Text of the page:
Contact: Darrell E. Ward
Ohio State University Medical Center

Related medicine news :

1. Gene Mutations May Cause Rare Neonatal Diabetes
2. Gene Mutation Linked to Parkinsons Disease
3. Research shows how genetic mutation causes epilepsy in infants
4. Gene Mutation Key to Infertility in Male Mice
5. Overlooked Mutation Can Spur HIV Drug Resistance
6. OHSU Cancer Institute researcher discovers what fuels certain cancer mutation
7. Breast cancer gene mutation more common in Hispanic, young black women, Stanford/NCCC study finds
8. BRCA1 Mutation Prevalent Among Hispanic, Younger Black Women
9. Ashkenazi ovarian cancer patients with BRCA mutations live longer than those with normal gene
10. BRCA Mutations Dont Raise Breast Cancer Risk Equally
11. Genetic Mutations Boost Prostate Cancer Risk
Post Your Comments:
(Date:10/13/2015)... ... October 13, 2015 , ... "My friend's son suffers from ... his infected cheeks," said an inventor from Platteville, Colo. "I came up with this ... He developed the UNTOUCHABLE to prevent a child from rubbing or scratching his or ...
(Date:10/13/2015)... ... ... According to an article published October 5th by the American ... weight with a bariatric procedure are much less likely to develop endometrial cancer, which ... from 40 to 50 percent of all endometrial cancer cases are caused by obesity, ...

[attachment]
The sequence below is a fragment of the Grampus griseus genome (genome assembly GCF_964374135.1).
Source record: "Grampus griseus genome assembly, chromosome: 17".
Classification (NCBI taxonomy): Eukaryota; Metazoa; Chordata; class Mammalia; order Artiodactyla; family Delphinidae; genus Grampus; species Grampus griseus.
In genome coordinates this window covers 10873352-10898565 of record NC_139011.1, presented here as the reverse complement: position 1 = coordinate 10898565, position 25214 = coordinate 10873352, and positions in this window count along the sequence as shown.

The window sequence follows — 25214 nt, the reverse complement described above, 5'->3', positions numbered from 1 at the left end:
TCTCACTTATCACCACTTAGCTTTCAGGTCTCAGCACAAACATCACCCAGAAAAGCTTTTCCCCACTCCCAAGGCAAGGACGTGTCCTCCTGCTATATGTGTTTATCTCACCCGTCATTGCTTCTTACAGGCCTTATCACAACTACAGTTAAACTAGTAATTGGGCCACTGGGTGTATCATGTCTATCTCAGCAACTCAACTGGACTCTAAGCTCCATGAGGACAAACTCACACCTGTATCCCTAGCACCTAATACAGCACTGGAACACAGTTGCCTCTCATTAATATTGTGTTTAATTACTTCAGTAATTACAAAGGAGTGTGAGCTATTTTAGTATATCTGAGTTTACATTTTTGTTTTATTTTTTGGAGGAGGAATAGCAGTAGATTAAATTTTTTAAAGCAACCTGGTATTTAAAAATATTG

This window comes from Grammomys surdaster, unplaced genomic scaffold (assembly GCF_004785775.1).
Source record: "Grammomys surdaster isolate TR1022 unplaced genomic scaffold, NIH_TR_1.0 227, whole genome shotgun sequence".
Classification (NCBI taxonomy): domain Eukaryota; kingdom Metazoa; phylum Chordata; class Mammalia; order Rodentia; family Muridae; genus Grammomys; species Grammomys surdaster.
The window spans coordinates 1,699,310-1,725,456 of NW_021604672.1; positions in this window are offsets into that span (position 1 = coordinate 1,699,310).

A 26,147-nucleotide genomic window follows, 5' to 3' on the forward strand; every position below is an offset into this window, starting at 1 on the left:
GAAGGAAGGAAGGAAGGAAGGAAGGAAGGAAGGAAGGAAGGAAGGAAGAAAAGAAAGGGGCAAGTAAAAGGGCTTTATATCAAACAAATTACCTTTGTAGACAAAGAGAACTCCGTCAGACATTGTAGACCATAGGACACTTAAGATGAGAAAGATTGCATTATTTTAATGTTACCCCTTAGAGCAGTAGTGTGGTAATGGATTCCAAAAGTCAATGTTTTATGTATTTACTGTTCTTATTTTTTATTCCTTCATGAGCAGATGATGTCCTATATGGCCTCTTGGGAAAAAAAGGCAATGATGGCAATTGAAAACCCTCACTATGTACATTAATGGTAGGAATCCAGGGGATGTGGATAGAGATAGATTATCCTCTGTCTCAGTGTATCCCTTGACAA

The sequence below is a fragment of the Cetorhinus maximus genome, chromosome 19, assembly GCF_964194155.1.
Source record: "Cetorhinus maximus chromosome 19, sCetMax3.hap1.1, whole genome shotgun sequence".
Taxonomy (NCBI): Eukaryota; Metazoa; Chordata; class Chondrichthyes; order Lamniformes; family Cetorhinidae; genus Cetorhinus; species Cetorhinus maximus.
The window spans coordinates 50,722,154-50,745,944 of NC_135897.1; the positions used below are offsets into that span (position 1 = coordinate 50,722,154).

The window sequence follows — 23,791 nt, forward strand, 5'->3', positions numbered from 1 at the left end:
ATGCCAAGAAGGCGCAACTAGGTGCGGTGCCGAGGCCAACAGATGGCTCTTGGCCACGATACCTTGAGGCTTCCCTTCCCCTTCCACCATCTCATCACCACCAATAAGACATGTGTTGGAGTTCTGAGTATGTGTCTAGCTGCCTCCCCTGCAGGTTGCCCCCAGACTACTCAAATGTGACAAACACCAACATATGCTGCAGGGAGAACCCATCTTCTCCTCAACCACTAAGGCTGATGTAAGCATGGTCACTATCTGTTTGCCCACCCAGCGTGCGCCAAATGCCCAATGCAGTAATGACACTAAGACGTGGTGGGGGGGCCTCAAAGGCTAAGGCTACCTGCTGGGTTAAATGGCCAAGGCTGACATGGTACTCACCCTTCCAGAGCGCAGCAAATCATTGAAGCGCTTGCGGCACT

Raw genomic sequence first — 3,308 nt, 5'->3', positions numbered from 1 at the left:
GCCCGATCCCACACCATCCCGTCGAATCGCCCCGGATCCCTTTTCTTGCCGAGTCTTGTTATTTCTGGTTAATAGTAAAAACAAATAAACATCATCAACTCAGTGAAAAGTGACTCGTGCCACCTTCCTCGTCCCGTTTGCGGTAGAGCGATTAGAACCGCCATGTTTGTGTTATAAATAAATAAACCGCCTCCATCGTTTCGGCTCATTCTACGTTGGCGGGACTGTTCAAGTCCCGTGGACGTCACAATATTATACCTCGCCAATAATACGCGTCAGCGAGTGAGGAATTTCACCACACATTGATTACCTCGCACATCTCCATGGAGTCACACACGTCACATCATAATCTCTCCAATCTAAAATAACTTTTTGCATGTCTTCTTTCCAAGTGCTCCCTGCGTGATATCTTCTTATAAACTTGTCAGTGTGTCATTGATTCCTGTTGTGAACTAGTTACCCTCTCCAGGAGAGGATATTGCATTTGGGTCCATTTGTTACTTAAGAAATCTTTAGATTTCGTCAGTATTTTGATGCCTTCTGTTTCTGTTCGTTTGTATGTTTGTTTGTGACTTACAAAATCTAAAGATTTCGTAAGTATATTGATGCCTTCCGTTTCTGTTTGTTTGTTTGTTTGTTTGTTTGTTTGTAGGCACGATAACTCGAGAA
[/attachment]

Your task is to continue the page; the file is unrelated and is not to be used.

(Date:10/13/2015)... ... October 13, 2015 , ... ... IBM software products, introduced a new company, RightSensor™ LLC, an Internet of Things ... capability. RightSensor™ provides a fully-managed approach for customers requiring sensor hardware for ...
(Date:10/13/2015)... , ... October 13, 2015 , ... e-con Systems Inc., ... today announced See3CAM_CU40, the industry’s first RGB-IR pixel format camera with a ... new member of e-con’s See3CAM family of UVC USB 3.0 cameras, is based on ...
(Date:10/13/2015)... ... , ... Protein is essential to good health. You need it to make ... much protein does the average man need in order to stay healthy? , ... issue of Harvard Men's Health Watch . Most Americans get about 15% of ...
Breaking Medicine News(10 mins):
(Date:10/13/2015)... , October 13, 2015 ... World Thrombosis Day Interactive Infographic   --> ... World Thrombosis Day  to promote vital global awareness ... and symptoms. Thrombosis is the formation of potentially ... - resulting in venous thromboembolism (VTE) - or the ...
(Date:10/12/2015)... Given the intricacy of the anatomy and physiology of ... drug effectively to a specific ocular site. Several barriers have ... include dilution of a drug by tears, clearance of a ... issues with respect to the cornea, sclera and choroid. Approximately ... due to the aforementioned barriers. --> Given ...
(Date:10/12/2015)... 12, 2015  The Pharmacy Compounding Accreditation Board ... Pharmacy in Costa Mesa , ... the pharmacy,s commitment to meeting and/or exceeding national ... --> --> ... --> --> Harbor Compounding ...
Breaking Medicine Technology: